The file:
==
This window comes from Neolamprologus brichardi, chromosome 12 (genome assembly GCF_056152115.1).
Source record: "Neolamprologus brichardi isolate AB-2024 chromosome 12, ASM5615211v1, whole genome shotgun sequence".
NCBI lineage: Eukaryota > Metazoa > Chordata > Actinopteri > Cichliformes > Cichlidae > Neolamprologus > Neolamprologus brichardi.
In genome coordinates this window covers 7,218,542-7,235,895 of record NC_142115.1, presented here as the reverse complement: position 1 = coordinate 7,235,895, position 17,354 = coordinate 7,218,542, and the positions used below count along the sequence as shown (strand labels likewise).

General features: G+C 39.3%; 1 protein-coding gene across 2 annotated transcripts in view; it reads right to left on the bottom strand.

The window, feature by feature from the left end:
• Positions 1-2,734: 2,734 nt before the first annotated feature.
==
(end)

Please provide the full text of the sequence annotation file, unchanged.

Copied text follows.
This window comes from Neolamprologus brichardi, chromosome 12 (genome assembly GCF_056152115.1).
Source record: "Neolamprologus brichardi isolate AB-2024 chromosome 12, ASM5615211v1, whole genome shotgun sequence".
NCBI lineage: Eukaryota > Metazoa > Chordata > Actinopteri > Cichliformes > Cichlidae > Neolamprologus > Neolamprologus brichardi.
In genome coordinates this window covers 7,218,542-7,235,895 of record NC_142115.1, presented here as the reverse complement: position 1 = coordinate 7,235,895, position 17,354 = coordinate 7,218,542, and the positions used below count along the sequence as shown (strand labels likewise).

General features: G+C 39.3%; 1 protein-coding gene across 2 annotated transcripts in view; it reads right to left on the bottom strand.

The window, feature by feature from the left end:
• Positions 1-2,734: 2,734 nt before the first annotated feature.